‘The strawberries are growing along the east coast again.’ ‘Really? I spotted some ramps while on a walk yesterday.’

Maximizing micro-seasons

Radishes so pink they hurt to look at, soft green beans as vibrant as jade, intoxicatingly aromatic lavender, fresh yoghurt made from goat’s milk, the curly, spicy stem of the garlic plant: Knife & Fork’s menu is an ode to the seasons and nature herself. This is exactly why chef Nate Allen came back to North Carolina: ‘In California I could get everything, all the time. Here in North Carolina we’re bound by micro-seasons: some products are only available for a few weeks a year before disappearing again. Amazing.’

Foraging

Micro-seasons

When I arrived it had only just been made legal to sell alcohol in restaurants here in conservative Spruce Spine. It was so different here I took that as a sign, and made a change.’
- Nate

It sounds a little cliché, and it would be if Nate hadn’t been one of the pioneers of farm to table cooking back in 2009. He traded the luxurious west coast for the rolling hills of the ancient Appalachians.

This is just a snippet of conversation between two employees at Knife & Fork, where everything revolves around fresh, local ingredients.

Foraging in the mountains

Knife and fork

Text: Sanny Visser | Production and video: Wonderland Wood Productions and Sanny Visser | Photography: Paul Geser Halluch

He used to cook for Hollywood’s biggest names, but now the stars of his show are locally sourced vegetables. Chef Nate Allen gave up his Los Angeles life eight years ago to open restaurant Knife & Fork in Spruce Spine, North Carolina, an old mining town with a population of about 2,500.

The locals taught Nate how to forage in the mountains. Armed with that knowledge and a large crate, he regularly undertakes expeditions to look for wild plants like Indian cucumber-root or sassafras.

Knife & Fork, Spruce Spine, North Carolina

2009
Knife & Fork opens in Spruce Spine

Recipe: Nate’s homemade goat’s yoghurt

17 cups of goat’s milk
4 cups of Greek yoghurt
1 cup of cream


Slowly heat the goat’s milk until it reaches around 176 degrees F. Remove from heat and let cool until 104F. Whisk in Greek yoghurt and cream. Pour into glass jars, seal and place into cooler. Seal tightly. Tell the jars you love them and leave overnight. After about 12 hours transfer the jars to a refrigerator. Leave for 8 hours and enjoy perfect yoghurt.

Recipe

2016
Nominated for the JBeard and Knife & Fork moves to a larger space in Spruce Spine

2011
Winner of the WNC (West North Carolina) Chefs Challenge

1990-2009
Chef at (among others) A.O.C. in Los Angeles. Private chef to several celebrities.

Nate Allen in a nutshell

Born in 1978

It sounds a little cliché, and it would be if Nate hadn’t been one of the pioneers of farm to table cooking back in 2009. He traded the luxurious west coast for the rolling hills of the ancient Appalachians.

Foraging in the mountains

Foraging

Radishes so pink they hurt to look at, soft green beans as vibrant as jade, intoxicatingly aromatic lavender, fresh yoghurt made from goat’s milk, the curly, spicy stem of the garlic plant: Knife & Fork’s menu is an ode to the seasons and nature herself. This is exactly why chef Nate Allen came back to North Carolina: ‘In California I could get everything, all the time. Here in North Carolina we’re bound by micro-seasons: some products are only available for a few weeks a year before disappearing again. Amazing.’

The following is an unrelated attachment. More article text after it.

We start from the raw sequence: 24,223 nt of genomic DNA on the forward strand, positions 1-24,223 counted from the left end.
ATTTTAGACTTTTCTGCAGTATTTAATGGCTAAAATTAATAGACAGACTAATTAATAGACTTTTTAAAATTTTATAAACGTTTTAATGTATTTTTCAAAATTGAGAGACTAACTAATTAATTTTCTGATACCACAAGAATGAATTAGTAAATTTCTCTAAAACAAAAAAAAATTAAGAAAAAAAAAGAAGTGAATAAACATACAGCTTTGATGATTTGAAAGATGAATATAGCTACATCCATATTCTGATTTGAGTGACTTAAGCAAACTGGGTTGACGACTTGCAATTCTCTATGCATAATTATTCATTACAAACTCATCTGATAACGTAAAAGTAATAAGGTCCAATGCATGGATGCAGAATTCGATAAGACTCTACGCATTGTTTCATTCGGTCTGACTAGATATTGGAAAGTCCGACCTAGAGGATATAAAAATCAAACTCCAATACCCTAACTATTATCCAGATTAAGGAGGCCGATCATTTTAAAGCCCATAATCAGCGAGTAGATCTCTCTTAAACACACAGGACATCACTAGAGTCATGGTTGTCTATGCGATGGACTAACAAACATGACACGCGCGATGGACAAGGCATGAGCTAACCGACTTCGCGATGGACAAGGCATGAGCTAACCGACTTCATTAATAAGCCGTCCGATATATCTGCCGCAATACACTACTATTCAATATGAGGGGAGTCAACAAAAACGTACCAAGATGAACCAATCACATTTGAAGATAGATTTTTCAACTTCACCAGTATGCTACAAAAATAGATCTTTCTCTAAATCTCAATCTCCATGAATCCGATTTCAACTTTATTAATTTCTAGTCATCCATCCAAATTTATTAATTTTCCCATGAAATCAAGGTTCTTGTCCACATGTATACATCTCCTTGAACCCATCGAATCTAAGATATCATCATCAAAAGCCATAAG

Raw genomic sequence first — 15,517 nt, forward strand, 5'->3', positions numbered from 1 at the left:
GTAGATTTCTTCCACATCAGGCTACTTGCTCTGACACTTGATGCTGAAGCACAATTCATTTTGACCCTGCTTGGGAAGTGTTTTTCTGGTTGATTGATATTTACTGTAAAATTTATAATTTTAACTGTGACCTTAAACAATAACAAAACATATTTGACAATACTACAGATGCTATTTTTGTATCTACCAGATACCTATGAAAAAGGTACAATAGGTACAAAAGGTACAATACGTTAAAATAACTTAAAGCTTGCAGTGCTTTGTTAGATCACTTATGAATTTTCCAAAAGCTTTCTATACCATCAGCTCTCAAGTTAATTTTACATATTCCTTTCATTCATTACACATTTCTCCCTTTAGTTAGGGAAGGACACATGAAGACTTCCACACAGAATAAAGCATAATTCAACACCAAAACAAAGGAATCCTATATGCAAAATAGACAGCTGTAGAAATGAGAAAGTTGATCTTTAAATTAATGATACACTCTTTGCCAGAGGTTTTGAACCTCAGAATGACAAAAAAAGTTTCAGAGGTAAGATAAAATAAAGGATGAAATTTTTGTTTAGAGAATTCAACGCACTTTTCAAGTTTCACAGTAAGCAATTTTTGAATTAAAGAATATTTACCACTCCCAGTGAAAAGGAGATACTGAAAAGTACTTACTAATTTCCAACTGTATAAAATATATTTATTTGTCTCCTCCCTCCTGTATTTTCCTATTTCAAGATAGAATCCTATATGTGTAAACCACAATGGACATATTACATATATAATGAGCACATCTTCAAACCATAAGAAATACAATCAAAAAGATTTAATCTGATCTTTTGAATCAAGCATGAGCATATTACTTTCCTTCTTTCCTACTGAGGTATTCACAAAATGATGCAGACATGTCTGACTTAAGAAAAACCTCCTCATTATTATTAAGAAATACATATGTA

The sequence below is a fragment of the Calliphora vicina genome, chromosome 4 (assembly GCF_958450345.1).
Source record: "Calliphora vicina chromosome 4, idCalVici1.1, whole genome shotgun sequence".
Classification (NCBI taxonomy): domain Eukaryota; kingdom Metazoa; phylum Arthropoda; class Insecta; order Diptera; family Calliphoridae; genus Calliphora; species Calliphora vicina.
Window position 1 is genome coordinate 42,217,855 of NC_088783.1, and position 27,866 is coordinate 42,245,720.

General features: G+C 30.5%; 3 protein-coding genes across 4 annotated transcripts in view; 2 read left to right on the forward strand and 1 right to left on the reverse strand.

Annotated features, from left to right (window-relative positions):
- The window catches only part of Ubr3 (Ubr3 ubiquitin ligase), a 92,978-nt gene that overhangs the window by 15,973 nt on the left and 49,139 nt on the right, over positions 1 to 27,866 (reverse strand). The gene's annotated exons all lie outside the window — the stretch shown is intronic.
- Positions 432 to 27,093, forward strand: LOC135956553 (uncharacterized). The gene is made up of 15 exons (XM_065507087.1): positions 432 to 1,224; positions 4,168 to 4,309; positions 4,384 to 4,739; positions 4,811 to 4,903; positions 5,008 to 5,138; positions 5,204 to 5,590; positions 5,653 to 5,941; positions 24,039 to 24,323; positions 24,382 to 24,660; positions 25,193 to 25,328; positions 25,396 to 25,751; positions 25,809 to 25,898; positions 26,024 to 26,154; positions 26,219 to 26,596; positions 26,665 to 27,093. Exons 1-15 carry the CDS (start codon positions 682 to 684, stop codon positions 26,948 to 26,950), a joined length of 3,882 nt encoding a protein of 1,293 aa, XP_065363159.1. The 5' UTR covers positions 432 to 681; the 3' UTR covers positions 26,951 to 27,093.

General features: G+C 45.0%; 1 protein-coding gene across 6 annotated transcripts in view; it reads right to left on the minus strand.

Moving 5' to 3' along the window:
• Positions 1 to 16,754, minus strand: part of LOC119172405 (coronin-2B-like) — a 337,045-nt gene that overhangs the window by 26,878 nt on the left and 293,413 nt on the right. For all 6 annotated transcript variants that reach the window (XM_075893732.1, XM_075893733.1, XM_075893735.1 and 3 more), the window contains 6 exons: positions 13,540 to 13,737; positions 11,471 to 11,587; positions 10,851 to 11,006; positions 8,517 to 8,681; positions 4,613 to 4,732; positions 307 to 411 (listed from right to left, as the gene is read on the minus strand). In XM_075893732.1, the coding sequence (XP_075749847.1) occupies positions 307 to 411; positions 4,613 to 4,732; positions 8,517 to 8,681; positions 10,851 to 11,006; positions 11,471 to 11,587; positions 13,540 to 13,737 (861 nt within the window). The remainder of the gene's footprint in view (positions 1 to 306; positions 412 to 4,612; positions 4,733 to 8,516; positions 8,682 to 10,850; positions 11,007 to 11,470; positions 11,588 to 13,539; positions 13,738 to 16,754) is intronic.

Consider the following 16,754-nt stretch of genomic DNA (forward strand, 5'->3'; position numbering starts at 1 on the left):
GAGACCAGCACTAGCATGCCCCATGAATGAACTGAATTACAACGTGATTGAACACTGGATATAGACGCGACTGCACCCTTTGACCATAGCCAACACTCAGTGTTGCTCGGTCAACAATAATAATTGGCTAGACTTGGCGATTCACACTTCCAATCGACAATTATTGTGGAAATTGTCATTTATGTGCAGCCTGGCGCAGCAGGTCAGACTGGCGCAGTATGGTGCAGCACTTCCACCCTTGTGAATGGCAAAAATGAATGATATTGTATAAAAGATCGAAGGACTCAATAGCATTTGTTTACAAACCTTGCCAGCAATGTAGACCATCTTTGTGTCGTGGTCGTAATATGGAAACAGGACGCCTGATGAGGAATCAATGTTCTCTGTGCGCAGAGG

Maximizing micro-seasons

Micro-seasons

When I arrived it had only just been made legal to sell alcohol in restaurants here in conservative Spruce Spine. It was so different here I took that as a sign, and made a change.’
Nate

This is just a snippet of conversation between two employees at Knife & Fork, where everything revolves around fresh, local ingredients.

‘The strawberries are growing along the east coast again.’ ‘Really? I spotted some ramps while on a walk yesterday.’

Knife and fork

Text: Sanny Visser | Production and video: Wonderland Wood Productions and Sanny Visser | Photography: Paul Geser Halluch

He used to cook for Hollywood’s biggest names, but now the stars of his show are locally sourced vegetables. Chef Nate Allen gave up his Los Angeles life eight years ago to open restaurant Knife & Fork in Spruce Spine, North Carolina, an old mining town with a population of about 2,500.

The locals taught Nate how to forage in the mountains. Armed with that knowledge and a large crate, he regularly undertakes expeditions to look for wild plants like Indian cucumber-root or sassafras.

Nate Allen in a nutshell

Knife & Fork, Spruce Spine, North Carolina

2016
Nominated for the JBeard and Knife & Fork moves to a larger space in Spruce Spine

17 cups of goat’s milk
4 cups of Greek yoghurt
1 cup of cream


Slowly heat the goat’s milk until it reaches around 176 degrees F. Remove from heat and let cool until 104F. Whisk in Greek yoghurt and cream. Pour into glass jars, seal and place into cooler. Seal tightly. Tell the jars you love them and leave overnight. After about 12 hours transfer the jars to a refrigerator. Leave for 8 hours and enjoy perfect yoghurt.

Recipe: Nate’s homemade goat’s yoghurt

Recipe

2011
Winner of the WNC (West North Carolina) Chefs Challenge

2009
Knife & Fork opens in Spruce Spine

1990-2009
Chef at (among others) A.O.C. in Los Angeles. Private chef to several celebrities.

Born in 1978

Overview magazines

Food Inspiration Magazine is the online magazine for foodservice professionals in search of inspiration and innovation. With the magazine we collect, enrich and spread inspiration. The free subscription magazine is published eight times per year and is an abundant source of inspiration for food and hospitality professionals. Our readers can be found in the U.S., Northern Europe, Latin America and Asia.
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